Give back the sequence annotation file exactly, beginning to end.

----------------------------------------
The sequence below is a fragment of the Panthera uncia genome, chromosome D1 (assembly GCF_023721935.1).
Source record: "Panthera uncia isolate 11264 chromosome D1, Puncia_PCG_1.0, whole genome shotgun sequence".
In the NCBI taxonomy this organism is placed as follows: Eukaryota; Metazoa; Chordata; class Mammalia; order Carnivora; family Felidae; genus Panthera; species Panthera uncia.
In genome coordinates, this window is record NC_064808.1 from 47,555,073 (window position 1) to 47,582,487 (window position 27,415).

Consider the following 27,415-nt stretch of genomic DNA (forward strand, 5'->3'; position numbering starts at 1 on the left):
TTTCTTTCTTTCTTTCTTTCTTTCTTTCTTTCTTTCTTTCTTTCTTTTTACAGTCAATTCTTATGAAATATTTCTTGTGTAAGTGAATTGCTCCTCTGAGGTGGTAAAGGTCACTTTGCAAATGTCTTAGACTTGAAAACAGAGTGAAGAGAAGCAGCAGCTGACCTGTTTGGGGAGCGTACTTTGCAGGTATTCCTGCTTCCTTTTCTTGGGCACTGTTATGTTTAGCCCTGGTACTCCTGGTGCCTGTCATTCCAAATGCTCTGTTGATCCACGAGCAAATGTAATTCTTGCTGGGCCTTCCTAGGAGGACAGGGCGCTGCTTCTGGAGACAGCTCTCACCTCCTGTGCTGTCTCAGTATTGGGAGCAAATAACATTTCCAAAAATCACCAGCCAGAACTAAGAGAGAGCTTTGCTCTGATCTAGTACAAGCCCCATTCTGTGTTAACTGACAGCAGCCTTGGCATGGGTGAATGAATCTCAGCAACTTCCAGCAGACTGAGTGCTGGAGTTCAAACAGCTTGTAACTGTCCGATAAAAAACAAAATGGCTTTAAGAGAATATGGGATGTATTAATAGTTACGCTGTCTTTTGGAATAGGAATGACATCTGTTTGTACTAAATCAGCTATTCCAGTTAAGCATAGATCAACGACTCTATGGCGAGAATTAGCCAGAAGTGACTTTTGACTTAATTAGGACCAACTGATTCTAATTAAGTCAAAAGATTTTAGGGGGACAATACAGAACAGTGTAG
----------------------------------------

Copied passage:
The sequence below is a fragment of the Panthera uncia genome, chromosome D1 (assembly GCF_023721935.1).
Source record: "Panthera uncia isolate 11264 chromosome D1, Puncia_PCG_1.0, whole genome shotgun sequence".
In the NCBI taxonomy this organism is placed as follows: Eukaryota; Metazoa; Chordata; class Mammalia; order Carnivora; family Felidae; genus Panthera; species Panthera uncia.
In genome coordinates, this window is record NC_064808.1 from 47,555,073 (window position 1) to 47,582,487 (window position 27,415).

Consider the following 27,415-nt stretch of genomic DNA (forward strand, 5'->3'; position numbering starts at 1 on the left):
TTTCTTTCTTTCTTTCTTTCTTTCTTTCTTTCTTTCTTTCTTTCTTTTTACAGTCAATTCTTATGAAATATTTCTTGTGTAAGTGAATTGCTCCTCTGAGGTGGTAAAGGTCACTTTGCAAATGTCTTAGACTTGAAAACAGAGTGAAGAGAAGCAGCAGCTGACCTGTTTGGGGAGCGTACTTTGCAGGTATTCCTGCTTCCTTTTCTTGGGCACTGTTATGTTTAGCCCTGGTACTCCTGGTGCCTGTCATTCCAAATGCTCTGTTGATCCACGAGCAAATGTAATTCTTGCTGGGCCTTCCTAGGAGGACAGGGCGCTGCTTCTGGAGACAGCTCTCACCTCCTGTGCTGTCTCAGTATTGGGAGCAAATAACATTTCCAAAAATCACCAGCCAGAACTAAGAGAGAGCTTTGCTCTGATCTAGTACAAGCCCCATTCTGTGTTAACTGACAGCAGCCTTGGCATGGGTGAATGAATCTCAGCAACTTCCAGCAGACTGAGTGCTGGAGTTCAAACAGCTTGTAACTGTCCGATAAAAAACAAAATGGCTTTAAGAGAATATGGGATGTATTAATAGTTACGCTGTCTTTTGGAATAGGAATGACATCTGTTTGTACTAAATCAGCTATTCCAGTTAAGCATAGATCAACGACTCTATGGCGAGAATTAGCCAGAAGTGACTTTTGACTTAATTAGGACCAACTGATTCTAATTAAGTCAAAAGATTTTAGGGGGACAATACAGAACAGTGTAG